Do locusts and worms process brain signals the same way?
Two engineers at Washington University in St. Louis are combining their expertise in studying brain networks to determine whether there are rules that determine how sensory stimuli, including touch, smell, sound, sight, or taste, get mapped on the brain onto behavioral response.
ShiNung Ching and Barani Raman, both in the School of Engineering & Applied Science, bring their experience in different aspects of engineering: Ching is a systems engineer, while Raman is a biomedical engineer with a computer science background. The team, which includes Dirk R. Albrecht, assistant professor of biomedical engineering at the Worcester Polytechnic Institute and an expert in working with the roundworm Caenorhabditis elegans, received a three-year, $750,000 collaborative grant from the National Science Foundation for the project.
Ching, Raman and Albrecht plan to combine their expertise to take a unique look inside the brains of two different model organisms, locusts (Schistocerca Americana) and C. elegans, to understand whether the organisms use common strategies to encode information about the overall behavioral value of a sensory stimuli, such as attractive, pleasant or positive value versus repulsive, unpleasant or negative value.
This interdisciplinary team plans to determine how various neural responses and their evolution over time evoked by different stimuli gets mapped on to behavior. For example, they propose to use “puzzling concoctions” where an attractive chemical is mixed with a repulsive counterpart. They will study the neural responses the puzzling concoction generates, and if the strength of each component is varied, when the cocktail becomes attractive and when it becomes repulsive.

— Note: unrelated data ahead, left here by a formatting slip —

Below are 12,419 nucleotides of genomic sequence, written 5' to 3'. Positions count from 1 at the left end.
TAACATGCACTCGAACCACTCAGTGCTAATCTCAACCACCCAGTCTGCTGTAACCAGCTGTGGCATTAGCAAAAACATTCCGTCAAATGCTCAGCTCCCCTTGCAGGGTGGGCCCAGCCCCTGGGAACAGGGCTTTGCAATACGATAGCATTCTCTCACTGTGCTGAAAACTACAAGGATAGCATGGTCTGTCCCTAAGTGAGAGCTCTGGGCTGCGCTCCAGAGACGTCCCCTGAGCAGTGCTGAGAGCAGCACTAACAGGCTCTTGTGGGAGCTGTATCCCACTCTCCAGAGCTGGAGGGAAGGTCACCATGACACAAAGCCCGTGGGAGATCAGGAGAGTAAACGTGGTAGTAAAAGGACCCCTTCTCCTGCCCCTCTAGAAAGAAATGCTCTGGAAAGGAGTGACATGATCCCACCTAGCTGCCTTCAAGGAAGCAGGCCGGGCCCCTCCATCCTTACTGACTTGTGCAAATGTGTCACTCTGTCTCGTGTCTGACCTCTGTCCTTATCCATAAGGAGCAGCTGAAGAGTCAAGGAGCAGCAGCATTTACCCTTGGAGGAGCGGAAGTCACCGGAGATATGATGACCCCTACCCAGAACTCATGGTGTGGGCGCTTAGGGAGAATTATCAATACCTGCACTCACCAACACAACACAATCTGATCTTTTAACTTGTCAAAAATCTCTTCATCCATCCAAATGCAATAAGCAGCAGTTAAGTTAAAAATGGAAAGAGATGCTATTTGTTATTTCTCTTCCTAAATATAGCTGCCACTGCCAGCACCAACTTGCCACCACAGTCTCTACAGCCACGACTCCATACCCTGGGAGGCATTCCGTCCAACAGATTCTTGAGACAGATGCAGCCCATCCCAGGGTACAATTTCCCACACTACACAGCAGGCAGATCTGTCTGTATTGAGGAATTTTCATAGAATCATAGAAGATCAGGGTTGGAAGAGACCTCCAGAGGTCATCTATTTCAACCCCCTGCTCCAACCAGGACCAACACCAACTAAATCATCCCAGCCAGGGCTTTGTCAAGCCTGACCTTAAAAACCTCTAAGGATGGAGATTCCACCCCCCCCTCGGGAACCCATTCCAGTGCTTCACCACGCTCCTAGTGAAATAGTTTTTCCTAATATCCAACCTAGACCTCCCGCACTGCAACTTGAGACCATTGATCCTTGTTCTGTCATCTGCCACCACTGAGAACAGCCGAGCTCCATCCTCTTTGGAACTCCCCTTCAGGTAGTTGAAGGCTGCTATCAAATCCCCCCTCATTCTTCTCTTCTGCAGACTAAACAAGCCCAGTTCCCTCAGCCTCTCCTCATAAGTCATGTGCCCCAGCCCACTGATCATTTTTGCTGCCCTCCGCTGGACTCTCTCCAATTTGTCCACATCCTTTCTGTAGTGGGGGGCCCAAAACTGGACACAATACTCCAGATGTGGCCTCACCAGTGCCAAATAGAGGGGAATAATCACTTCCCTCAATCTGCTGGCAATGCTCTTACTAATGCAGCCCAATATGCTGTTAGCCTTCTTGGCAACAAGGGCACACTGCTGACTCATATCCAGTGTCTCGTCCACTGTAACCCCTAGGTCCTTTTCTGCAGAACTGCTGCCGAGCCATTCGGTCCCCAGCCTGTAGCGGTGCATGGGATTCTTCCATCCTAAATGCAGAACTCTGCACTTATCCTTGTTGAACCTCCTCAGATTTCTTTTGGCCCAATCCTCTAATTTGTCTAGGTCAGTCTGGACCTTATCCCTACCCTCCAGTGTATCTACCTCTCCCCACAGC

“Although the roundworm and the locust may sense chemicals differently, the challenges they need to overcome are highly similar, which gives us an opportunity to study how those stimuli are being encoded in similar or different ways between organisms,” Ching said. “We will examine brain activity in a very simple organism and one that is more complicated.”
Raman will bring experience in studying the brain activity of locusts to the project, while Ching will bring his skills in computational modeling and systems theory. Together, they plan to determine how valence of an odor — pleasant or unpleasant, attractive or repulsive — are represented in the brain.
“If you take an odor or a chemical stimulus at low concentrations, perhaps it’s attractive, and at high concentrations, perhaps it’s repulsive,” Ching said. “We’d like to understand what exactly happens in the brain when that switch happens and if we can attribute this to particular alterations in neural dynamics.”
For example, if a small amount of the odor of garlic is pleasant, how much does it take until it becomes unpleasant? And if a large amount of garlic is presented first then gradually reduced, how does the response change?
“That amount might be different on the way down than on the way up, and our goal is to use our theory to predict these phenomena and then try to create them experimentally,” Ching said.
The work builds on previous pilot study by Ching and Raman that was funded by the McDonnell Center for Systems Neuroscience at Washington University School of Medicine.
“This new award represents continued momentum for us at WashU pursuing research that is at the intersection of engineering and neuroscience and is a reflection of the unique research capabilities that we have here to pursue this kind of research,” Ching said. “The more we uncover about the dynamics in the brain, the better we’re going to be able to deploy those insights toward improvements in our engineered systems.”
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